JIM BOULTON
How did you get that job?

ALAN EMTAGE
Volunteered for it. It’s one of those things where, you know, you step up to the plate. The chair of the IETF committee doesn’t have control. It’s more of a gatekeeper role, it’s more of a traffic cop role. You’re trying to organise things rather than lay down the law. So, for me, I knew all the players, I had good relationships with all of the people involved, so it was a fairly easy role for me to fall into. It was fun, for the most part.

JIM BOULTON
I’ve read some of the minutes of the meetings. It sounds like fun. So, my first question is, www, is that your fault?

ALAN EMTAGE
No. That’s not my fault. Remember, at the time, computers tended to be expensive, so you didn’t have a lot of them. That happened through the ’90s when they became much more affordable, but you had the base domain, McGill.edu or McGill.ca. In order to enter where the FTP site was, you didn’t want to create a unique name, because nobody would be able to find it, there was no way of discovering these things. So, FTP.McGill.ca was the convention to use to find the FTP site for McGill. Gopher.McGilll.ca, www.McGill.ca. So, it was just a convention to allow people to access the site without having to know in advance, if you called it binky.McGill.ca, nobody could find it, right? So, that’s where that convention came from, so that people could formulaically discover what the various information services were named.

JIM BOULTON
Reading through those minutes, I saw that there was a big discussion about whether a prefix to the URL should be URL: and then the web address. Apparently, it was. a split decision, but the majority of you were in favour of having URL: before the web address.

ALAN EMTAGE
The people who were against it, if I remember, and I have a terrible memory for this kind of stuff, and I haven’t looked at those minutes in twenty years, so don’t hold me to this, but Mark Andreessen was against that. I think Tim was against that as well. We also wanted, in that discussion, I believe, delimiters at the end of URLs. There was some talk about having angle brackets, so that in printed text, you knew where the URL ended. Yes, I mean, you know, it’s like making sausages and making laws, it’s a messy process. It was also way before browsers existed. So, we did not have the concept of, for example, nowadays, if you type a URL into your mail, the mail reader, typically, will make it into a link for you. We didn’t have that kind of concept. We didn’t realise that these things were going to be ubiquitous and that the software was going to recognise it. We wanted ways to say to the software, ‘Hey, this is a URL.’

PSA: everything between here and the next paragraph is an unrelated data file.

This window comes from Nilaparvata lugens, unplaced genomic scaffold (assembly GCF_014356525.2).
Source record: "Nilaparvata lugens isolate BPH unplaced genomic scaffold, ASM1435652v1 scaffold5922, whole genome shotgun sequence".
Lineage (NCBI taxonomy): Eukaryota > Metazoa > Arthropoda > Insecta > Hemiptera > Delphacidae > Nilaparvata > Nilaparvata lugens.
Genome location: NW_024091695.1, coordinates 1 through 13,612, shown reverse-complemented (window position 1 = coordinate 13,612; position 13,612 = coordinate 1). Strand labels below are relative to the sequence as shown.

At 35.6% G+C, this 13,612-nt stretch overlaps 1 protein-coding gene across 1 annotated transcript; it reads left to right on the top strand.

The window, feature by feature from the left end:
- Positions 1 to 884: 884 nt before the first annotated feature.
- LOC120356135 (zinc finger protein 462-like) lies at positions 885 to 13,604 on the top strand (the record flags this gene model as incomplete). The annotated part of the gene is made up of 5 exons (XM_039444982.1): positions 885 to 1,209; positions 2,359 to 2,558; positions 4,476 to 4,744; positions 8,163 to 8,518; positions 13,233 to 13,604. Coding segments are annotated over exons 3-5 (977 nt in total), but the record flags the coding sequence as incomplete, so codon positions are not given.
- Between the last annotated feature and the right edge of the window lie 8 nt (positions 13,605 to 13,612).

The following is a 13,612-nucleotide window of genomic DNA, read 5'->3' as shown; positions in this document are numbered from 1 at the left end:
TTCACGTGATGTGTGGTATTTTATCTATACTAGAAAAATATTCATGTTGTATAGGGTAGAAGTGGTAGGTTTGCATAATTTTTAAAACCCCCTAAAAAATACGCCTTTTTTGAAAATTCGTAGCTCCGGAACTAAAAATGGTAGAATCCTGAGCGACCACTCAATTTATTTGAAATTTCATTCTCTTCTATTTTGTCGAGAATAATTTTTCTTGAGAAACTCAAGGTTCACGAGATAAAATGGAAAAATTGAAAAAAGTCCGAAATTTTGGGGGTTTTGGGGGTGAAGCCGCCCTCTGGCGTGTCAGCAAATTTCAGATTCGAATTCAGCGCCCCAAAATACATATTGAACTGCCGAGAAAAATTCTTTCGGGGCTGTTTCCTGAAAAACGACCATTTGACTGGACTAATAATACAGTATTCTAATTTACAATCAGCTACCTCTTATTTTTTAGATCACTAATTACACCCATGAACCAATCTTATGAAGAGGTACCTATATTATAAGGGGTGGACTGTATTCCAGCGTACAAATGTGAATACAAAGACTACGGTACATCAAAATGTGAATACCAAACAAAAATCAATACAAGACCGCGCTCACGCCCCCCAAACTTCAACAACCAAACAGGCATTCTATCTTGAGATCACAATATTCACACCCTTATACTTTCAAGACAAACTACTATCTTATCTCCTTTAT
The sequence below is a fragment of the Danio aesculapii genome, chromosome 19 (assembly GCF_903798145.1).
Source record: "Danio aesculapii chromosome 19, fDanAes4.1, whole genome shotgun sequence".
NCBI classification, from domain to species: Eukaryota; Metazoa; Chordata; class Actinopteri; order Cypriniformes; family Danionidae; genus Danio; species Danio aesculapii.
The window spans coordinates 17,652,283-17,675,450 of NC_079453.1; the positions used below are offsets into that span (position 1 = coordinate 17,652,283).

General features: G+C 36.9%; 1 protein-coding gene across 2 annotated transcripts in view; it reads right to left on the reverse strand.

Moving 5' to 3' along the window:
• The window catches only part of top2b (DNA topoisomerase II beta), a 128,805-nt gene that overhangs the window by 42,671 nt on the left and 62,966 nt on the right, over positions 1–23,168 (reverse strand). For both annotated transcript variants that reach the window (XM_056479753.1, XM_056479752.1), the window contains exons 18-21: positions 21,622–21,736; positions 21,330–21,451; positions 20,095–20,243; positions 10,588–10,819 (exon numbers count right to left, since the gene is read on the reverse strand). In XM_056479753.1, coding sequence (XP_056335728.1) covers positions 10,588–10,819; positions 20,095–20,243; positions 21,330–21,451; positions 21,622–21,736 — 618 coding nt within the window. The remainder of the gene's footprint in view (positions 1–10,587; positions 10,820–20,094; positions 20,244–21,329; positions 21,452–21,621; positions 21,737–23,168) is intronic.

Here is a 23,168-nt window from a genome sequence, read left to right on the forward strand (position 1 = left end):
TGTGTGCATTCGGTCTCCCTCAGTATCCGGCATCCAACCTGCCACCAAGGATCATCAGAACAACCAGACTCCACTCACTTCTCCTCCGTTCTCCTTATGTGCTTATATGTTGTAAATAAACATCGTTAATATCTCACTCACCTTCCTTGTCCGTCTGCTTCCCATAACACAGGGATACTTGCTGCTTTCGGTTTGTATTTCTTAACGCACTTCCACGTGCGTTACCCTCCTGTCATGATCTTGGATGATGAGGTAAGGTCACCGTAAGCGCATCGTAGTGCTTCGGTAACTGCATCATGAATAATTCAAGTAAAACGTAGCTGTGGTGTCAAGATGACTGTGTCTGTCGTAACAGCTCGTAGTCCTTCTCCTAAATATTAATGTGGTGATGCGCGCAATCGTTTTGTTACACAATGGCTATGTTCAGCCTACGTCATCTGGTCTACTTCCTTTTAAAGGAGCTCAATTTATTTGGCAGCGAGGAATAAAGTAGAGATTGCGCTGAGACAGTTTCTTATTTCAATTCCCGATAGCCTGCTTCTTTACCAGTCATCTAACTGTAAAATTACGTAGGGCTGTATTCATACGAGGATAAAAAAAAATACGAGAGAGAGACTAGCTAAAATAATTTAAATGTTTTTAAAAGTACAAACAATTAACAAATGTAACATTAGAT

JIM BOULTON
I read a funny comment from you in the minutes. I think the majority wanted you to write URL: before the web address, but, Tim Berners-Lee put his foot down and kicked back against it, and your comment is, ‘Oh God : ) I don’t want to re-open this debate. Really, really, I don’t. Let me see if I can try it this way. Maybe they won’t kill me.’ So, Tim got his way in the end. Did Tim normally get his way?

ALAN EMTAGE
Tim was really the only person who had some kind of vision of where this was going, or a more expansive vision. I will also say, and he and I can have this debate at some point, but I will also say he had no idea of what it would actually become. None of us did, and I think anybody who says that they saw where this was going… we didn’t have that kind of imagination. We really, honestly didn’t. We knew we were doing something big. We did not think we would change the course of human nature, which is effectively what has happened. As expansive as Tim’s vision was, I would challenge him to say that he knew where this was going. None of us did. It’s much larger than any of us could have imagined. I mean, there are web servers in your fridge nowadays. We never thought of that.

JIM BOULTON
The world wide web, though, gives some indication about where it could go?

ALAN EMTAGE
Yes, but his vision was, you know, born in the environment in which that was created, which was CERN and sharing academic and scientific papers and allowing that kind of stuff, and maybe a wider thing about news or whatever, but the idea that your car would have a web server, that your hearing aid would have a web server, is not, I don’t think, anything that Tim imagined, that it would become ubiquitous. I don’t think any of us did. I know none of us did. We never talked about it.

JIM BOULTON
So, when you were chairing this working group that was defining the URL, I think you’d set up Bunyip Information Systems, together with Peter Deutsch.

ALAN EMTAGE
Bunyip was before that. Peter Deutsch was my friend and my boss at McGill University, he had his degree in computer science systems, and we ended up going to a conference in Newfoundland, and I remember on the way back, we were driving back to the airport and he said, ‘You know, we really should create a company to do this, because it would allow us to separate ourselves from the university and do what we wanted to do.’

JIM BOULTON
Create a commercial version of Archie?

Archie

ALAN EMTAGE
Yes, create a commercial version of Archie, and give us some freedom from the university, which up to that point had been very supportive. Once it became clear that this was something important, the university actually was very supportive. I committed to five years of working with this company, because I didn’t know what I wanted to do. This was 1991, something like that, so I would’ve been 26. I didn’t want to say I’m in this forever kind of thing, so we decided to form the company, with McGill’s blessing, and we did. We incorporated it. It took us a while, it took us a year I think, before we got offered some stuff, but yes. That was the impetus for writing Archie version three, which is what you’ve got on the screen over there, which was a complete rewrite of the system.

JIM BOULTON
So, about that time, presumably other search engines started to emerge?

ALAN EMTAGE